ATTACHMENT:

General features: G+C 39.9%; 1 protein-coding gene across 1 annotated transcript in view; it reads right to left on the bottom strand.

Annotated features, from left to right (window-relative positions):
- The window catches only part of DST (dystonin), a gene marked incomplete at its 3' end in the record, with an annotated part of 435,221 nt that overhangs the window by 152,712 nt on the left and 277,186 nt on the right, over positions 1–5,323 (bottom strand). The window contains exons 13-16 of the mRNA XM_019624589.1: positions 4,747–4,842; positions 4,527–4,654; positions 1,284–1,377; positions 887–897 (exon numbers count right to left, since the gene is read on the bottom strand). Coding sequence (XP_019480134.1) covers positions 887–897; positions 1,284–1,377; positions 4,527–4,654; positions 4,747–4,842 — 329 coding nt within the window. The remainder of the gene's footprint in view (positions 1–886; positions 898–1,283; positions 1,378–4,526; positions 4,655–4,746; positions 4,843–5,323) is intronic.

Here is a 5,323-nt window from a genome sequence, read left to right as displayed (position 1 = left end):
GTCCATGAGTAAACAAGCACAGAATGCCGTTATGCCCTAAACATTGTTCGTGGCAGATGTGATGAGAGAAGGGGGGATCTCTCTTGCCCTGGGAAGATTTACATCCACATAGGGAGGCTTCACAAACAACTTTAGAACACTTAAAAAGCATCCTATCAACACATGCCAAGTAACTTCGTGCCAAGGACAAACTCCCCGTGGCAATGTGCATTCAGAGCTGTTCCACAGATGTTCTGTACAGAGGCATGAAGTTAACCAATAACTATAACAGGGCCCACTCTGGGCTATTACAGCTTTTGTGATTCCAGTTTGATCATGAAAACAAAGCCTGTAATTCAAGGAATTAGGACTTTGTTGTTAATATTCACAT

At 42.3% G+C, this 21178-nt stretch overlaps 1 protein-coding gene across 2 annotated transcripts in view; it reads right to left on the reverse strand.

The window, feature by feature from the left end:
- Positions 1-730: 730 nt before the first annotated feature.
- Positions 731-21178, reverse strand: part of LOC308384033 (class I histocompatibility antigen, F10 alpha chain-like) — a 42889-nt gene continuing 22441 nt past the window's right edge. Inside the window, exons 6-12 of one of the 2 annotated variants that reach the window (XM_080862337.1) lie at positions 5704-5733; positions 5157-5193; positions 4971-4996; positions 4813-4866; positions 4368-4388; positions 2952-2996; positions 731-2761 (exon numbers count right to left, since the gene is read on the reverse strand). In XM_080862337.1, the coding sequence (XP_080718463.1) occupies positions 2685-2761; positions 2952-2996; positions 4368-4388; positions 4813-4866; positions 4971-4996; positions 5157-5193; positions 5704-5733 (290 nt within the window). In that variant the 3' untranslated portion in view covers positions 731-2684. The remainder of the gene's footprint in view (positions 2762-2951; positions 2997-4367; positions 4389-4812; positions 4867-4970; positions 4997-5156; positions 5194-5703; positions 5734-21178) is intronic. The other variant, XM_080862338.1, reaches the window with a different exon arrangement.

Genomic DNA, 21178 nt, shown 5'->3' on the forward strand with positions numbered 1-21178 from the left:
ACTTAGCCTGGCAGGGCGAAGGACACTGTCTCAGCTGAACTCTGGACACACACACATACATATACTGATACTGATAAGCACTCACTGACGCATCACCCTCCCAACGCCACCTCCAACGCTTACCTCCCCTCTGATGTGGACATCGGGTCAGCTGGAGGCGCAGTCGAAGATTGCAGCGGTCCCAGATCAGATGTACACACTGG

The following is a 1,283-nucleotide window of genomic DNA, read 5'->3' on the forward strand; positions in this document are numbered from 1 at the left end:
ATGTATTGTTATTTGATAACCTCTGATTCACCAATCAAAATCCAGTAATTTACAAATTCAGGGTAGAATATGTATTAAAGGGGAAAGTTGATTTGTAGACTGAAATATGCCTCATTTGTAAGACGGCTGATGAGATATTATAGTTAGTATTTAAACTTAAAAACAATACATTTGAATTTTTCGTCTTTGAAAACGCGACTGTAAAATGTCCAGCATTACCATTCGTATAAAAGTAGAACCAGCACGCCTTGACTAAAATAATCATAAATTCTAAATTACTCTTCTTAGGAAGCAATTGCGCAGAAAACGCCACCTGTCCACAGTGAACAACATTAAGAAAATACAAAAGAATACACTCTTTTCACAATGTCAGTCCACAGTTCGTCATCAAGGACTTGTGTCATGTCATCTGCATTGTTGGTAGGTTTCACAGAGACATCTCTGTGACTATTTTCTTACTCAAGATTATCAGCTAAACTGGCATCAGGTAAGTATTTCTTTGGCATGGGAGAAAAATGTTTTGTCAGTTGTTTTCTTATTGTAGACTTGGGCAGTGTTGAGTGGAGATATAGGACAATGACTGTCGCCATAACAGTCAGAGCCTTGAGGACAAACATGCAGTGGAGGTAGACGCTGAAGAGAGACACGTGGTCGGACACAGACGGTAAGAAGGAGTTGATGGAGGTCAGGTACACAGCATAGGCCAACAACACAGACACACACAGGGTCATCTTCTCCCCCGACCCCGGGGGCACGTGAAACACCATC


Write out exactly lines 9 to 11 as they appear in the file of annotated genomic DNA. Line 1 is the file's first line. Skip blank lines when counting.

- Positions 731-21178, reverse strand: part of LOC308384033 (class I histocompatibility antigen, F10 alpha chain-like) — a 42889-nt gene continuing 22441 nt past the window's right edge. Inside the window, exons 6-12 of one of the 2 annotated variants that reach the window (XM_080862337.1) lie at positions 5704-5733; positions 5157-5193; positions 4971-4996; positions 4813-4866; positions 4368-4388; positions 2952-2996; positions 731-2761 (exon numbers count right to left, since the gene is read on the reverse strand). In XM_080862337.1, the coding sequence (XP_080718463.1) occupies positions 2685-2761; positions 2952-2996; positions 4368-4388; positions 4813-4866; positions 4971-4996; positions 5157-5193; positions 5704-5733 (290 nt within the window). In that variant the 3' untranslated portion in view covers positions 731-2684. The remainder of the gene's footprint in view (positions 2762-2951; positions 2997-4367; positions 4389-4812; positions 4867-4970; positions 4997-5156; positions 5194-5703; positions 5734-21178) is intronic. The other variant, XM_080862338.1, reaches the window with a different exon arrangement.

Genomic DNA, 21178 nt, shown 5'->3' on the forward strand with positions numbered 1-21178 from the left:
ACTTAGCCTGGCAGGGCGAAGGACACTGTCTCAGCTGAACTCTGGACACACACACATACATATACTGATACTGATAAGCACTCACTGACGCATCACCCTCCCAACGCCACCTCCAACGCTTACCTCCCCTCTGATGTGGACATCGGGTCAGCTGGAGGCGCAGTCGAAGATTGCAGCGGTCCCAGATCAGATGTACACACTGG